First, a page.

Showing the placement of the fan, centered horizontally, and lowered so as to not conflict with the exit grille on the case. This is with the aluminium spacer to raise the heatsink and clear the capacitors. Test results are 83 degrees average across cores.


Then I tried rotating the heatsink, and removing the aluminum spacer. My main concern is lack of cooling to the the right hand heatpipe. Test results are encouraging 79 degrees average across the cores


The big advantage of this second config is that there is much more space at the top of the motherboard, to clear to case vent (see pic below). One advantage of both of the above configurations (the fan offset) means the motherboard heatsink (northbridge?) and memory are getting some direct cooling from the cpu fan.


Out of interest I moved the fan to be perfectly centred on the heatsink, and remeasured temps, came down to 75 degrees, so it does make a difference. Interesting in this final test the heatsink temp (which had been 50 degrees for all tests) went up to 55 degrees. Not sure what to make of this ?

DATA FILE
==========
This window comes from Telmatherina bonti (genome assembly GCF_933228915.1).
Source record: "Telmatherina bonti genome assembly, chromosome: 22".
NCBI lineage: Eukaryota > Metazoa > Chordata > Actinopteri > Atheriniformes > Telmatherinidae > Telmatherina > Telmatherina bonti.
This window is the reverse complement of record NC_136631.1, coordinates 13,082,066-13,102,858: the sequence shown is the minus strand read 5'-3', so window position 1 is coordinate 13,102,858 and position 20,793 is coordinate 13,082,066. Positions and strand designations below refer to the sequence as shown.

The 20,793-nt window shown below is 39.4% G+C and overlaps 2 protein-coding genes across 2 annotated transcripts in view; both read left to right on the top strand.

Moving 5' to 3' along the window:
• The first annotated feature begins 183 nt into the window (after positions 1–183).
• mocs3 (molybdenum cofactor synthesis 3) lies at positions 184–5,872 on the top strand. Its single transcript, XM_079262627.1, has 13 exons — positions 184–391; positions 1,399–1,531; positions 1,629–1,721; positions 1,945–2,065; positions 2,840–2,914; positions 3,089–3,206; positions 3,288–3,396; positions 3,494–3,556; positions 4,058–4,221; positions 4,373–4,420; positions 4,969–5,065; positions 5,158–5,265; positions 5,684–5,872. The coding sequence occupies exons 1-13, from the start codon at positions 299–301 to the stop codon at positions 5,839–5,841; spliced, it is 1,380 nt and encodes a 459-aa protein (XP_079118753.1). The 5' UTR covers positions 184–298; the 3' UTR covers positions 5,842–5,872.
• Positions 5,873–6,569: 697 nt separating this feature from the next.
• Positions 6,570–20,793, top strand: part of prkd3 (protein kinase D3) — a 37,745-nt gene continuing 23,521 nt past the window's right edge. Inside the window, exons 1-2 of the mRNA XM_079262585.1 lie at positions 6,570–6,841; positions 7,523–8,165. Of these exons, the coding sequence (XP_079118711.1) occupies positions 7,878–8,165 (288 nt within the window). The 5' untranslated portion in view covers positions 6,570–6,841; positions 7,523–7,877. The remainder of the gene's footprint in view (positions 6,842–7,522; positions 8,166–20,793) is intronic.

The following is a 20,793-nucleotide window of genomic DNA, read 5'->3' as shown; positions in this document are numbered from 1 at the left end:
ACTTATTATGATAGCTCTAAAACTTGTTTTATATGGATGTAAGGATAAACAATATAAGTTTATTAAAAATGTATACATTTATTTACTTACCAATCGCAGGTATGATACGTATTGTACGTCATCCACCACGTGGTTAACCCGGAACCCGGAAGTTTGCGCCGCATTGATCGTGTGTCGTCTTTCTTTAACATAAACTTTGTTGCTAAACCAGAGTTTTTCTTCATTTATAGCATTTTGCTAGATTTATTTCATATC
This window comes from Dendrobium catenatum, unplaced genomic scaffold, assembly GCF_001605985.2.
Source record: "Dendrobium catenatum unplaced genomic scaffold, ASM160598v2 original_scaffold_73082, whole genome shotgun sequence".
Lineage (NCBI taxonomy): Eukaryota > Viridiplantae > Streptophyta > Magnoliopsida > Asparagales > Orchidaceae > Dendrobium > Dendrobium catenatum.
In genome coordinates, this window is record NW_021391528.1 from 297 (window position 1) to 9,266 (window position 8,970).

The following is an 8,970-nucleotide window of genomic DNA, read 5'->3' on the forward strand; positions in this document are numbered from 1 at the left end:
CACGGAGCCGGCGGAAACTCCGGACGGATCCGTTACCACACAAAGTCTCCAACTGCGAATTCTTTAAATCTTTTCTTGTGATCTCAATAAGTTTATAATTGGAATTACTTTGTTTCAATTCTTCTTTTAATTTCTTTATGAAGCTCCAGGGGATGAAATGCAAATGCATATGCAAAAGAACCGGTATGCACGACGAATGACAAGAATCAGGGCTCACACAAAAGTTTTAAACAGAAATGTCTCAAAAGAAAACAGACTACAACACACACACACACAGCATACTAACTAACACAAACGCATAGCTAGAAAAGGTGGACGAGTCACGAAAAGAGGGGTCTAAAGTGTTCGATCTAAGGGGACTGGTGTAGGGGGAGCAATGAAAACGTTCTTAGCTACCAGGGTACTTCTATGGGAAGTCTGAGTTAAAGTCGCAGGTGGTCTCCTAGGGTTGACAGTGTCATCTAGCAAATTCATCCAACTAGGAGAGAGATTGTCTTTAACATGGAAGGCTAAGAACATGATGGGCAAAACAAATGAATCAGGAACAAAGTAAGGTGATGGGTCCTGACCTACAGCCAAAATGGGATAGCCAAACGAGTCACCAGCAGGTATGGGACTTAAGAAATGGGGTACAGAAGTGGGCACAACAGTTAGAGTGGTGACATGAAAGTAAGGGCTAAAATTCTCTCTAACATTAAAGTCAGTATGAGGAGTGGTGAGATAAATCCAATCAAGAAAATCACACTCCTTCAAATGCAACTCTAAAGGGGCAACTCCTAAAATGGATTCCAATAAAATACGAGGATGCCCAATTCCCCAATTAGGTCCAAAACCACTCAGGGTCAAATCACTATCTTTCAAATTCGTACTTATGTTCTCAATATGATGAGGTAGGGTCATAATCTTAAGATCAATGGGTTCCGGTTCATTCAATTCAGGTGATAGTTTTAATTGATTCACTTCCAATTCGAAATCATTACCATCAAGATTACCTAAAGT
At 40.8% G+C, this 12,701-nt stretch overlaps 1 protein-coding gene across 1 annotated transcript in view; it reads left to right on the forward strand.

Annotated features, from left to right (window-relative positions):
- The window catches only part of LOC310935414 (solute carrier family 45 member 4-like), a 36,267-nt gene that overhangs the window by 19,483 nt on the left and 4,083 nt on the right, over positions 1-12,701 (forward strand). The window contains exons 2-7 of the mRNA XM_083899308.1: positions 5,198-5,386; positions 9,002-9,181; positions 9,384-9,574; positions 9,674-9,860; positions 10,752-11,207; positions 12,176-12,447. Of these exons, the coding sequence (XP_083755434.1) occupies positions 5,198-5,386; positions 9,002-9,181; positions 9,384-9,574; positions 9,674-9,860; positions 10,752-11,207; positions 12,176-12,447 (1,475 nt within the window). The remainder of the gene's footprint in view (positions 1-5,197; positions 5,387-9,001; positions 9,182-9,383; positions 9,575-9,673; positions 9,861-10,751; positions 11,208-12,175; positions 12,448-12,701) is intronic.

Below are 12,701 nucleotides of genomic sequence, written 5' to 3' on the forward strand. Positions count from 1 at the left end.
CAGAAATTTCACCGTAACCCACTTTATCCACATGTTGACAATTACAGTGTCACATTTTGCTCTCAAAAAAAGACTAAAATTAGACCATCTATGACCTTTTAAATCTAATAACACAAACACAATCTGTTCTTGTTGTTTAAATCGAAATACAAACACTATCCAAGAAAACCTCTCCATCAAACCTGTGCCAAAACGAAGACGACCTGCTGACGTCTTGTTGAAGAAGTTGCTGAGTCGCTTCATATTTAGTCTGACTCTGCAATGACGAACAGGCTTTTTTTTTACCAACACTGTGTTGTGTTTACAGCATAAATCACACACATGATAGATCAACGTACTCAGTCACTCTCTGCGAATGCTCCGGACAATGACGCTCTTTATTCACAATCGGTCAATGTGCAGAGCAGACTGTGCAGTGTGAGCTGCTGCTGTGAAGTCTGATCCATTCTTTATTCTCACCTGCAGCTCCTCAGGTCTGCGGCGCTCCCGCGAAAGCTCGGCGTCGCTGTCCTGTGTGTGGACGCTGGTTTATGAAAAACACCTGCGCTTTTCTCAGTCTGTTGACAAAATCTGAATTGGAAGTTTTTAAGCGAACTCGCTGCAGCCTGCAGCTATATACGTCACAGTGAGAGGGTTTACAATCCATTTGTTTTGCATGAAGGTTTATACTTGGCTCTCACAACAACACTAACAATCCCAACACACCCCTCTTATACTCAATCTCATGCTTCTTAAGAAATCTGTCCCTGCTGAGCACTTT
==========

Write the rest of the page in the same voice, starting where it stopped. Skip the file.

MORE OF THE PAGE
May try using copper spacer, as per first option, but suspect it may not be significantly better than my second option, and comes with more difficulties with clearances in the top of the case.

For now I intend to leave it on the bench (and actually use it) so can finish my Self Build. Thanks for your feedback.

EDIT: Also measured temps running idle at 25 degrees fan about 850rpm.
 
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But when you take a closer look, you can see the heat pipes resting on the capacitors. Not Good !!!
You could try to dent in the heat pipes a bit at the collision point. I think, a thin copper sheet would work too. Aluminum is not a very good heat conductor.